Before I explain my thoughts, let me throw one more variable into the equation. You have heard of Kinect for the Xbox 360 from Microsoft, right? If not, go read here. As a very quick technical summary, the main components of Kinect that we care about here include a/some video camera(s) and depth perception. Do you see where I’m going with this?

Let me give you one more hint if you still don’t get what I’m talking about here. Have you ever seen Minority Report? If not, you MUST watch this video. At this point, I should no longer need to explain anything. Between having a 3D display that doesn’t require glasses and Kinect technology, we now have all physical technology required for this type of UI! But actually, ours is cooler because the Minority Report UI isn’t really in 3D and ours is! So we can actually interact with the depthness of UI components by “touching” them, something that the Minority Report UI couldn’t do. They essentially just had overglorified 2D pinch-to-zoom.

So what we see in 2011 will be some pretty crappy implementations of 3D in mobile devices. There will be 3D movies that play on them and some terrible apps/games that use the 3D display. However, this is a necessary evil to get us to where we are going. Once 3D becomes standard and Kinect-type controllers become more standard, we can then begin creating UIs from the ground-up that builds upon these features in a way that can become awesome devices for all. So as the marketers say, this is great/amazing/spectacular. But also, as the consumers say, nobody will initially care much. However, it really will end up with some really neat end results! So if you’re somebody with some money and creativity, I STRONGLY encourage you to create some 3D UIs and get some patents in this area. Today’s science allows all of this to happen, 2010 has already started and 2011 will continue shipping products with these technologies in them, and you’ll see that 2012, people will begin doing this for real instead of just as a gimmick to create sales. So what you begin today will begin to come into strong demand in about 1.5 years from now! At that point, Apple, Microsoft, Google, or somebody will want to buy your company out.

What do you think about having 3D displays on tablets and smartphones? Share below if this is something you’re looking forward to or not (because I guarantee, we will get there!).

Integrated Portable Devices – The future of Smartphones and Tablets

Quote me now, this is where I think the industry will go in a number of years (I guess ~2 years from now but may be wrong on that). We’re already starting to see shifts in this direction with a great response to it.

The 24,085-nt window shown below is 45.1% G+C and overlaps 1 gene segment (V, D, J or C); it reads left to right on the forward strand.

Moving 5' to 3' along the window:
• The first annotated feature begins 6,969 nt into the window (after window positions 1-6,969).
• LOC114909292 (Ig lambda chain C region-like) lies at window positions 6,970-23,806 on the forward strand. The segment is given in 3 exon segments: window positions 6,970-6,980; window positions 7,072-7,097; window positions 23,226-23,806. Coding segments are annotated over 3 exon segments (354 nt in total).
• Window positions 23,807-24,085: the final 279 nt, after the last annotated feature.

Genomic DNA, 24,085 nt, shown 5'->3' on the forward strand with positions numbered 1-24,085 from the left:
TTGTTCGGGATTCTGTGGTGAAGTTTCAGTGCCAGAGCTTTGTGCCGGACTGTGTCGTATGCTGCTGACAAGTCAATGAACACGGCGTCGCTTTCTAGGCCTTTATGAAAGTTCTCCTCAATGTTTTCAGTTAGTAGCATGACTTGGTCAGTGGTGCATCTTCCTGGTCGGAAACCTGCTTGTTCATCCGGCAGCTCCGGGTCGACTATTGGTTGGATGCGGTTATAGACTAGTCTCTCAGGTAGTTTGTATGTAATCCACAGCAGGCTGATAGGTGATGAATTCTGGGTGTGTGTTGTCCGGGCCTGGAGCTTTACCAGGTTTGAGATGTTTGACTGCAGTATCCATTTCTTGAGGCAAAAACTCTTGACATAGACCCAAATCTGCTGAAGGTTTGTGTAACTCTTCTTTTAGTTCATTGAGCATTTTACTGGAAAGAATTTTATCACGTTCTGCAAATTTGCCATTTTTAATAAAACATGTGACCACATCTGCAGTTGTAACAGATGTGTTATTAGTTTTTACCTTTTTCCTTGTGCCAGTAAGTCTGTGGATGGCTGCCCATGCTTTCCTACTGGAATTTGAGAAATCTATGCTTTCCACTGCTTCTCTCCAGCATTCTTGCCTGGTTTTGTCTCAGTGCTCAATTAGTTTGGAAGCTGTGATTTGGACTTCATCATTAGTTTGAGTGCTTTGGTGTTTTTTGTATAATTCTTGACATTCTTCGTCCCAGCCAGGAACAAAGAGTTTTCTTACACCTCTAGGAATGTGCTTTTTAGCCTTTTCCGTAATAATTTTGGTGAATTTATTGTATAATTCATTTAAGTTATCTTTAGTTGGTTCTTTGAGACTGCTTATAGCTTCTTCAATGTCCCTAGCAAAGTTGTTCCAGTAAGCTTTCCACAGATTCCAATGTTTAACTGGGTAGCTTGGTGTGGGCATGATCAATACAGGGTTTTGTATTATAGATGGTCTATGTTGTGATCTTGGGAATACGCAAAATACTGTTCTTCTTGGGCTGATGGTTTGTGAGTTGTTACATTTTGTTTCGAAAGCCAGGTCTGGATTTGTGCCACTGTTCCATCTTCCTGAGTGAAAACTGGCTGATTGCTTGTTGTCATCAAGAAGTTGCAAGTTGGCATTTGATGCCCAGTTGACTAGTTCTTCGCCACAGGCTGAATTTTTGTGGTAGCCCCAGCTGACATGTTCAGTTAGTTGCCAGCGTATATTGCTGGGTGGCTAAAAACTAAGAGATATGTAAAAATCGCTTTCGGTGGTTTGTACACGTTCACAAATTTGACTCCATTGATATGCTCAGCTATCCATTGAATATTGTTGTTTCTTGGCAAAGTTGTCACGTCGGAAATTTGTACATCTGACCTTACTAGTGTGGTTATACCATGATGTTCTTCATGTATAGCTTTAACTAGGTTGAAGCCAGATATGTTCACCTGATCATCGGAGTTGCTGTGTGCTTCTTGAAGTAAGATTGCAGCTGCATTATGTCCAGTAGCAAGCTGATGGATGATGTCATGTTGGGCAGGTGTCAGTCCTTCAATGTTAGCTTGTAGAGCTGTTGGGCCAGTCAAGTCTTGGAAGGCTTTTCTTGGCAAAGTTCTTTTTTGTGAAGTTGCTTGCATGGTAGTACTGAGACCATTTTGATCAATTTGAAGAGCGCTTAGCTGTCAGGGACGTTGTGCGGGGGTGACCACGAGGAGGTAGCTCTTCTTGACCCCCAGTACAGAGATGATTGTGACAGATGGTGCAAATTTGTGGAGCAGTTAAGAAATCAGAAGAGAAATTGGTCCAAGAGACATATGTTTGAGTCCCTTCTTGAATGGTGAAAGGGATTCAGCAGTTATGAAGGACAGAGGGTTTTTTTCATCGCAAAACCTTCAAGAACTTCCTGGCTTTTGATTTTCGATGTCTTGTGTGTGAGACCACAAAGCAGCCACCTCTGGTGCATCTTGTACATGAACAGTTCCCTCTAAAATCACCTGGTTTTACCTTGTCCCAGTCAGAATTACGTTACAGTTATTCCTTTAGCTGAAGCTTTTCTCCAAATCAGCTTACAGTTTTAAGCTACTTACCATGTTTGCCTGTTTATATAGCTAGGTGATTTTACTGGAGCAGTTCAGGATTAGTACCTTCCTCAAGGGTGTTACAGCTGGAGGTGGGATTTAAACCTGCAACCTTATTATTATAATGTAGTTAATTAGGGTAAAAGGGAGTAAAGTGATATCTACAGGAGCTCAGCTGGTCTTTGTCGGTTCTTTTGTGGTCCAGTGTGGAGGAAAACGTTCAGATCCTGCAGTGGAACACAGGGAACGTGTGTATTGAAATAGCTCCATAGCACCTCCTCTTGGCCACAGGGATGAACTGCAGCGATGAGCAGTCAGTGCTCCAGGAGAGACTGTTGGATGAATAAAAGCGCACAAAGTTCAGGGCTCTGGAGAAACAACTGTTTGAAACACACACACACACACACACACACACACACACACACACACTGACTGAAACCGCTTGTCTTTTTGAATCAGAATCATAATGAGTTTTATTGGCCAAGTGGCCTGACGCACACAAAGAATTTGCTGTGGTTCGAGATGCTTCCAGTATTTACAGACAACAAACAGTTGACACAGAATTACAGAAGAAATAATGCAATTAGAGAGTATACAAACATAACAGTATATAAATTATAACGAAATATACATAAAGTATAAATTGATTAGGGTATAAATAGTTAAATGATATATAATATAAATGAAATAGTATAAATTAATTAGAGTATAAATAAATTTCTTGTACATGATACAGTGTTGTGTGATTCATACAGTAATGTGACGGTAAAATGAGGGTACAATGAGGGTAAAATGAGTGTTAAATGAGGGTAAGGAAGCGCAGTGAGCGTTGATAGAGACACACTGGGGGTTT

The Atrix sounds cool where the phone docks into a laptop shell, right?

What about the Asus Eee Pad Transformer where you dock the tablet into a keyboard to create a laptop?

But wait, there’s more! We can, and will, do better!

We will see a market where you choose your phone and everything builds upon that device. We will have a variety of tablets that we can dock our phones into. We will have a variety of keyboards that we can dock our tablets into. And perhaps we will keep the Atrix idea of directly docking a phone into a keyboard/screen combo. Ultimately, all of these devices will be powered by our phones and we will get to choose the platform independent of the accessories independent of the carrier. For a very large percentage of us (not all, mind you), this device with these accessories would provide us with 100% of our personal portable computing needs, and would even apply to a significant number of us in the workplace as well. For the rest of this article, I will refer to these devices as a Phone, a Tablet Shell, and a Keyboard Dock.

A few points I want to make sure to hit on:

  1. Industry-standard compatability
  2. Cheaper upgrades, fewer wasted natural resources with more flexible accessories
  3. Single data package for all of these different “devices”

1. Industry-standard compatability
This will require some standards. Let’s call this the IPD (Integrated Portable Device) Standard and clearly we would need all parties to agree on and support these standards. A small governing body would be created (perhaps with representatives from major interested companies would be on the panel) to govern the standard.

Initially, I would suggest IPDv1 would support some pretty basic I/O with Display (out from the phone and into the tablet), sound out/in from all interconnects (speakers and microphones on Tablet Shell and/or Keyboard Dock), and user-interaction in through all interconnects (touchscreen on the Tablet Shell, keyboard/touchpad on the Keyboard Dock, perhaps other buttons too). Via this standard display-out, we could also go to a TV, similar to how we use HDMI-out on phones now (but I suggest we consider a different standard, such as DisplayPort which can still support DHCP). I would also propose some Data I/O standards so that our Tablet Shell and/or our Keyboard Dock can have additional functionality (such as a memory card reader and definitely backup capabilities, controlled by the phone OS/software, of course). Lastly, there should be standard power connections so a Tablet Shell and a Keyboard Dock can provide additional battery support, and charging, to the other devices. All of these standards would be independent of Carrier and OS so that accessories that were purchased with a 3G CDMA Android phone with Verizon would work when upgrading to a 4G Wimax WP7 phone on Sprint. We’ll see if Apple would allow their devices to meet these standards – I would hope so but doubt it.